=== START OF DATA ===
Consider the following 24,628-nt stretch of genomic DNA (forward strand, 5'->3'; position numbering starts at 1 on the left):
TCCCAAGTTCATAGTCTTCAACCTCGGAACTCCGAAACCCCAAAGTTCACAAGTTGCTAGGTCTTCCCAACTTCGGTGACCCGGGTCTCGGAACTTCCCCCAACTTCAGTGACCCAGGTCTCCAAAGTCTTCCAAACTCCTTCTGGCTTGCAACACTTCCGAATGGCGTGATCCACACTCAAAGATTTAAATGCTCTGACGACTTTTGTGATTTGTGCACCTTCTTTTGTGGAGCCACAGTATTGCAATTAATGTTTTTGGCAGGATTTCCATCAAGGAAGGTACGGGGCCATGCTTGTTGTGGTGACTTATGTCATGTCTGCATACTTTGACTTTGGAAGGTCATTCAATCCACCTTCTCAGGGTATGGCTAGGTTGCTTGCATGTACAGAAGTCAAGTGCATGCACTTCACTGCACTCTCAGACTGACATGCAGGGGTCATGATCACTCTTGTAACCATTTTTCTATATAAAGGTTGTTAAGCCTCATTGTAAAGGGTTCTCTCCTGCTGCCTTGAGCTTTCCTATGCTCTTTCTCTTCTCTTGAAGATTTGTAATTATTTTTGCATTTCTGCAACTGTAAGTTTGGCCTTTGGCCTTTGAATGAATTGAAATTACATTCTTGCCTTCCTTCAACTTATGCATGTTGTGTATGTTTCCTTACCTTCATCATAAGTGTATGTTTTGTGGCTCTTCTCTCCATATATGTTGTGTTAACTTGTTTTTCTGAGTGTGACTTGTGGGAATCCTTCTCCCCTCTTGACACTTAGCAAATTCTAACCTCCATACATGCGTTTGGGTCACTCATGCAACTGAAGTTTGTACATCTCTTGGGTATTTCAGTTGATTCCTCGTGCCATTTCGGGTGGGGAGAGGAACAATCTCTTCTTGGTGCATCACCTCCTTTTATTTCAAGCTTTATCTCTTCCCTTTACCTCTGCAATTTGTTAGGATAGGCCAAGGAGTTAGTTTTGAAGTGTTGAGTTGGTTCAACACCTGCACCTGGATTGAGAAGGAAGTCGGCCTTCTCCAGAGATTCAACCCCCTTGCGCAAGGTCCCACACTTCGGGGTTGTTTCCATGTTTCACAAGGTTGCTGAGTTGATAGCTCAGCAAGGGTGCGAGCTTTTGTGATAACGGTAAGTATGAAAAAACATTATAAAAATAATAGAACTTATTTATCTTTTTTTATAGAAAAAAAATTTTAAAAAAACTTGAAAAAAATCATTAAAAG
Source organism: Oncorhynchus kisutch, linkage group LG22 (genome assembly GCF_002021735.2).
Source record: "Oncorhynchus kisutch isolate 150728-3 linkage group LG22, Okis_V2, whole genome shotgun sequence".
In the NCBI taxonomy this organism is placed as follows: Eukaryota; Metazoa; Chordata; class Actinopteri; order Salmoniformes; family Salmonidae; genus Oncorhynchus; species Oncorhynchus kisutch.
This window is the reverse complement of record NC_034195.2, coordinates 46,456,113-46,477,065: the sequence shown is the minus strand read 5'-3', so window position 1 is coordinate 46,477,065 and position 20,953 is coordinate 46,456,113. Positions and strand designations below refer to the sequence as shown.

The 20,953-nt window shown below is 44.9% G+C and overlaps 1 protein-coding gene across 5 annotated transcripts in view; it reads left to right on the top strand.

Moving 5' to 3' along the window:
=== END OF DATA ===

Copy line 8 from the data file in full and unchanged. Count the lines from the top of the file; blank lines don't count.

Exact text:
Moving 5' to 3' along the window: